PhD in Higher Education and Organizational Change, UCLA School of Education & Information Studies
Project: Integrates trauma-informed yoga services into domestic and sexual violence agencies in Los Angeles County, providing Asian and Pacific Islander survivors access to healing modalities that support their trauma recovery and overall health and wellness.
Doctor of Medicine and Master of Public Health, David Geffen School of Medicine at UCLA and UCLA Fielding School of Public Health
Project: A pilot program that offers financial services and education, including tailored employment, credit, debt, and budget counseling, for low-income communities in South Los Angeles, in a trusted community-based setting.
Master of Public Health in Environmental Health Sciences and Policy, UCLA Fielding School of Public Health
Project: A water quality improvement program to prevent and reduce the rate of related disease among people from lower socioeconomic statuses who are more at risk.
Master of Health Policy and Management, UCLA Fielding School of Public Health, and second-year fellow in a combined Infectious Diseases and Preventive Medicine program at the David Geffen School of Medicine at UCLA.
Project: Combines a behavioral approach that uses systemic reinforcement (either money or vouchers) with the administration of oral PrEP to decrease the risk of HIV acquisition in people experiencing homelessness and at risk of HIV infection.
Doctor of Medicine and PhD, David Geffen School of Medicine at UCLA and UCLA Medical and Imaging Informatics (MII)
Project: Transforms safety net health care clinics into anti-poverty gateways through the development of a web app that provides low-income families with easy-to-understand information and digital applications for anti-poverty programs at the federal, state, and local levels.
PhD in Health Policy and Management, UCLA Fielding School of Public Health
Project: A social support public health intervention for overweight/obese children and children with special health care needs in Riverside County, California.
Doctor of Medicine Program in Medical Education – Leadership and Advocacy (PRIME-LA), David Geffen School of Medicine at UCLA
Project: A comprehensive mobile health screening protocol for chronic eye diseases designed for use in low-resource settings, titled Integrated Screening Eye Exams – Los Angeles (iSEE-LA).
Doctor of Medicine, Charles R. Drew and UCLA Medical Education Program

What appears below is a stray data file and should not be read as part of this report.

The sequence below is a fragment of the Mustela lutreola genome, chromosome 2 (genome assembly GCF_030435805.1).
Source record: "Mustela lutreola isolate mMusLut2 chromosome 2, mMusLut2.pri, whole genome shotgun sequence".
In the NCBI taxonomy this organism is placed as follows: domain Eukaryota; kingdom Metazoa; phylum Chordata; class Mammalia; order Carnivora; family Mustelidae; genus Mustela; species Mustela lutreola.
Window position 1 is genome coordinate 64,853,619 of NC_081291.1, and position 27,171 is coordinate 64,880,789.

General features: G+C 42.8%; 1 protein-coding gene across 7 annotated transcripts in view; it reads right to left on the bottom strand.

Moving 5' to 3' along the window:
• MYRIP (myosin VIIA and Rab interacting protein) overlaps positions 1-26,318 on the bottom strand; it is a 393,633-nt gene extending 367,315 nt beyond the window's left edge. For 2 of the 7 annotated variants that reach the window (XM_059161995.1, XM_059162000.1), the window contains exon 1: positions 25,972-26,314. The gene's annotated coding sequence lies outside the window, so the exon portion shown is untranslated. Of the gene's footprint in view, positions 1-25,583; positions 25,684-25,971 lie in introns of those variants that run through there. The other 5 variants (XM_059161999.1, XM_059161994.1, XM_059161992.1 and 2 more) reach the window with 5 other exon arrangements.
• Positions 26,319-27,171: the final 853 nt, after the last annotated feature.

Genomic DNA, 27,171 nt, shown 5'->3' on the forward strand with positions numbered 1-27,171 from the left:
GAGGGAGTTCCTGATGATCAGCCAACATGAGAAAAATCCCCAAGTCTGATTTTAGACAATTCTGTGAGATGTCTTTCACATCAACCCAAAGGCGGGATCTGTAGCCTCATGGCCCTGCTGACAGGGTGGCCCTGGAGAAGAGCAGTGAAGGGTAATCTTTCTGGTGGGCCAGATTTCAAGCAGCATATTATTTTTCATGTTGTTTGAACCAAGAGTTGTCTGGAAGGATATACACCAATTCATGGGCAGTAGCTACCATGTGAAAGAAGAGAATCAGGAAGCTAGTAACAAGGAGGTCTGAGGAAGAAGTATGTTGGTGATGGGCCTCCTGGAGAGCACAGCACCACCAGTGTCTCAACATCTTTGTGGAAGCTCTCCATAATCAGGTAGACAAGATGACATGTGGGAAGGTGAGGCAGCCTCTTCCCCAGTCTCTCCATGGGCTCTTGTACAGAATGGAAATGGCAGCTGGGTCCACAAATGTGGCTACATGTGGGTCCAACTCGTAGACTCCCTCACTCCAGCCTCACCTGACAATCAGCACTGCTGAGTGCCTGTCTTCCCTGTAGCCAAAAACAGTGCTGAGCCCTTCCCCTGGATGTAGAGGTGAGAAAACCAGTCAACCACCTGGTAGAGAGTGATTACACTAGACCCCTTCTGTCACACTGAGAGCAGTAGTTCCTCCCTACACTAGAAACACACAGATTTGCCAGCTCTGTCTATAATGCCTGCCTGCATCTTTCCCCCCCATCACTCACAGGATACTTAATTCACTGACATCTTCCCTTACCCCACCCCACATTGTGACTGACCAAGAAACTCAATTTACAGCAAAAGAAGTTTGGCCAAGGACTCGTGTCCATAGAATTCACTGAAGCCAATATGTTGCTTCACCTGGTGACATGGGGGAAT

Project: Expands access to sun protective measures for people experiencing homelessness and reduces skin cancer by providing sunscreen dispensers in community parks and nearby highly-trafficked areas.
Master of Public Health, UCLA Fielding School of Public Health
Project: A hybrid health education and peer support program to address low rates of exclusive long-term breastfeeding practices among low-income Latina women in Los Angeles County.
Executive Master of Public Health, UCLA Fielding School of Public Health
Project: A continuing education program to provide Community Health Workers (CHWs) with the knowledge and skills necessary to build capacity for risk mitigation and resilience against the health effects of climate change in indigenous communities.
Master of Public Health in Community Health Sciences, UCLA Fielding School of Public Health
Project: Extreme heat survival trainings and toolkits for caregivers of older adults and people with chronic conditions to prepare them to respond to increasingly devastating natural disasters and protect vulnerable communities.
Master of Science in Health Policy and Management, UCLA Fielding School of Public Health
Project: Implementation of a novel tax filing app, Let’s Get Set, to increase receipt of direct cash payments via tax credits for low-income families in community and health care settings.
“The Molina Cares Accord is a commitment to building stronger communities through improving people’s health and lives,” said Carolyn Ingram, executive director of The Molina Healthcare Charitable Foundation. “The MolinaCares partnership with UCLA and CHCF supports the next generation of changemakers in designing innovative solutions to reduce health and wellness disparities in our more vulnerable communities throughout the Los Angeles area and Inland Empire. Congratulations to our winners!”